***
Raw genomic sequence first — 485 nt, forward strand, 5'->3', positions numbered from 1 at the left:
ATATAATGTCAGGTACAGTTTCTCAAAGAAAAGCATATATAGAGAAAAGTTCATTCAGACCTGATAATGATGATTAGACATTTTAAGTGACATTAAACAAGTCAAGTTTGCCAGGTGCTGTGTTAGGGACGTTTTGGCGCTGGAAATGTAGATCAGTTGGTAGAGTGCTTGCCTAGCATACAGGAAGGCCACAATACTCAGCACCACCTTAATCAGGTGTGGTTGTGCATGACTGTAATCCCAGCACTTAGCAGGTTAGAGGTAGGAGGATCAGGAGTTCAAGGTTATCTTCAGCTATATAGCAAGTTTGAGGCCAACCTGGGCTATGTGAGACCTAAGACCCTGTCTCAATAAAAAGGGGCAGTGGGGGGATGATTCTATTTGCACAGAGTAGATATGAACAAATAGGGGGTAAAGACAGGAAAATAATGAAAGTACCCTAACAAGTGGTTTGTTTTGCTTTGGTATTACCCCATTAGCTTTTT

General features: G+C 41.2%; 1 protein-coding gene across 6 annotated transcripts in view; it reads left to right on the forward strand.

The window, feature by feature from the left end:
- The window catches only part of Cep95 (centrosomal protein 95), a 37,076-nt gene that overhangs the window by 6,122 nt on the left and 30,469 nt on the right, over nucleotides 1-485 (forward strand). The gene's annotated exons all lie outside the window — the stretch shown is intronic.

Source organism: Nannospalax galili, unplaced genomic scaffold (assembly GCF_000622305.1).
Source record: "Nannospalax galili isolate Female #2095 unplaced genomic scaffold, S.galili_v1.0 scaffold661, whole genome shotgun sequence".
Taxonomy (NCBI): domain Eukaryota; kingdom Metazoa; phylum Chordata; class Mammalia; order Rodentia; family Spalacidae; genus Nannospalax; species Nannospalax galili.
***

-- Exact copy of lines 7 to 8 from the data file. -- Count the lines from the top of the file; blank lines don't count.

Source record: "Nannospalax galili isolate Female #2095 unplaced genomic scaffold, S.galili_v1.0 scaffold661, whole genome shotgun sequence".
Taxonomy (NCBI): domain Eukaryota; kingdom Metazoa; phylum Chordata; class Mammalia; order Rodentia; family Spalacidae; genus Nannospalax; species Nannospalax galili.